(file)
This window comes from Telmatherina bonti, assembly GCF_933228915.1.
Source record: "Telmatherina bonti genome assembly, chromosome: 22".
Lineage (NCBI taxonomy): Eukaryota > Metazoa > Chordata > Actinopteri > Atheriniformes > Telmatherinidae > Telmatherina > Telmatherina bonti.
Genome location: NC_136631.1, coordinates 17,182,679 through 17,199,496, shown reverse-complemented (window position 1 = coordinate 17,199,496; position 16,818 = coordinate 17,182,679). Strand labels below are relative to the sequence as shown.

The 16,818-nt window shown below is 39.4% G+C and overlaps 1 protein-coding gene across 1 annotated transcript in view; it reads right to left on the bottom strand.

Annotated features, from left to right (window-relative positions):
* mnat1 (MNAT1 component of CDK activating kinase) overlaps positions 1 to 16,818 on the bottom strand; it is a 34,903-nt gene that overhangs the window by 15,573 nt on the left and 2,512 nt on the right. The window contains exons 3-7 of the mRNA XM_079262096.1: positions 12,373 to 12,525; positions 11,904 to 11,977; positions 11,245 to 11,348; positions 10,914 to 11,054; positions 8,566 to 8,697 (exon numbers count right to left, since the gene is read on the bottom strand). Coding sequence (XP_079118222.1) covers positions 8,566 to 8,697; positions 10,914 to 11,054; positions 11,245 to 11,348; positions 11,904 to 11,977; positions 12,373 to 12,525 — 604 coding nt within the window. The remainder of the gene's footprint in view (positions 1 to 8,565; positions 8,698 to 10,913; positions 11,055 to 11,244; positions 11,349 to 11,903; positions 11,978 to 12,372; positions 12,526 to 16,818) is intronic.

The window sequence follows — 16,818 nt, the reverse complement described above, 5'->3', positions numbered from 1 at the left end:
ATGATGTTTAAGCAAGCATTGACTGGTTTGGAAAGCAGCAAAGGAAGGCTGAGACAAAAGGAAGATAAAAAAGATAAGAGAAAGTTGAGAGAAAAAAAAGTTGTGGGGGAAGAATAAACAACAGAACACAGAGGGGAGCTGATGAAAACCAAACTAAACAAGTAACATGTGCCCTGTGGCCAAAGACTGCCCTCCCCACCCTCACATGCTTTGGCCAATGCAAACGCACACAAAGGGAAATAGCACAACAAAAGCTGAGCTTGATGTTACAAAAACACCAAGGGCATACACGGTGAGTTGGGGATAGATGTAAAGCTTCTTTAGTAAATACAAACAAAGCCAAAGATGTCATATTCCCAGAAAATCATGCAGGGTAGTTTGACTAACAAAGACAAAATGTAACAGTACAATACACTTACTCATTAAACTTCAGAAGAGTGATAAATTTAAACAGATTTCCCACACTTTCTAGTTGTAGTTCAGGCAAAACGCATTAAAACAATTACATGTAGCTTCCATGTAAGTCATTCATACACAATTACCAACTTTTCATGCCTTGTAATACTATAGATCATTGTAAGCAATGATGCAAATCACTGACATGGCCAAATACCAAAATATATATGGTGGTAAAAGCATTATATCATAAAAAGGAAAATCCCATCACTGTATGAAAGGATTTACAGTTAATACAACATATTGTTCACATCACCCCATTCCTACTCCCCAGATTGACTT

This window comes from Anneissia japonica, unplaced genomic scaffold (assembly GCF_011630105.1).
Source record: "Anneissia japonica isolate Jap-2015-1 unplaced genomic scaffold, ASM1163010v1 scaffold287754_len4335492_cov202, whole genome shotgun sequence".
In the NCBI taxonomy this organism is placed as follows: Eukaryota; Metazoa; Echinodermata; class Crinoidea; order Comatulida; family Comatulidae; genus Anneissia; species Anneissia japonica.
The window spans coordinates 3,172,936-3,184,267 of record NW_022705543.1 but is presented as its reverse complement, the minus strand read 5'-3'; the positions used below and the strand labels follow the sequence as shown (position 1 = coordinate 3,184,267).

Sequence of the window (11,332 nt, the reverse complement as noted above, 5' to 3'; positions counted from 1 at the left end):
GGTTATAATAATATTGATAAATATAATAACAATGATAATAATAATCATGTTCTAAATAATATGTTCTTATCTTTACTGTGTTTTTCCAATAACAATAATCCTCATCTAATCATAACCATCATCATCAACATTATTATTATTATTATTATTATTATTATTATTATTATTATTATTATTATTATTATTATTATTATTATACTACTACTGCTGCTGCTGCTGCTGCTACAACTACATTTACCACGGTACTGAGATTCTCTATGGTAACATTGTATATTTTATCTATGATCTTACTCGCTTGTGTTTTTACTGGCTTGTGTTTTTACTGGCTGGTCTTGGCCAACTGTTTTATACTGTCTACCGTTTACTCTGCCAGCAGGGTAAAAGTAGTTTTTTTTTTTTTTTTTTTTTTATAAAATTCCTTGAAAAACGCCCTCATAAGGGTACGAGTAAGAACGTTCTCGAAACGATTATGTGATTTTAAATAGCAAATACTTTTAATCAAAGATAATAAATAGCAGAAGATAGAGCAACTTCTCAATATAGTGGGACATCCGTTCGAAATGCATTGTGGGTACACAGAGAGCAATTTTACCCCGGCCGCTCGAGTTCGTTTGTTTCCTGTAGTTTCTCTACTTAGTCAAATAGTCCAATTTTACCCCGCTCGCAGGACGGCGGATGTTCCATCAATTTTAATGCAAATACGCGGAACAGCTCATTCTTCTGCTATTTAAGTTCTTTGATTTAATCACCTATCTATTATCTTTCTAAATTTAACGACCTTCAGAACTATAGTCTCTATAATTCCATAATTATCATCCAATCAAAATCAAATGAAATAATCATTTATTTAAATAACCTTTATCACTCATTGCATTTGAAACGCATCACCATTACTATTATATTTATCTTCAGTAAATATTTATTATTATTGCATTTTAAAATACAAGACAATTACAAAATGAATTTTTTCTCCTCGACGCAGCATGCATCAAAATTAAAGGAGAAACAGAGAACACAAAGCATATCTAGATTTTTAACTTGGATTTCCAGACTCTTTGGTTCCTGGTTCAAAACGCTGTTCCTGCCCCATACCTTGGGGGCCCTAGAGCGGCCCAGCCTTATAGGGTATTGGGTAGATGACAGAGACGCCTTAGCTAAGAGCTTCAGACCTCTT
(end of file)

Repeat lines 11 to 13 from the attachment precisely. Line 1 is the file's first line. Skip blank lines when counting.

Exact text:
Source record: "Anneissia japonica isolate Jap-2015-1 unplaced genomic scaffold, ASM1163010v1 scaffold287754_len4335492_cov202, whole genome shotgun sequence".
In the NCBI taxonomy this organism is placed as follows: Eukaryota; Metazoa; Echinodermata; class Crinoidea; order Comatulida; family Comatulidae; genus Anneissia; species Anneissia japonica.
The window spans coordinates 3,172,936-3,184,267 of record NW_022705543.1 but is presented as its reverse complement, the minus strand read 5'-3'; the positions used below and the strand labels follow the sequence as shown (position 1 = coordinate 3,184,267).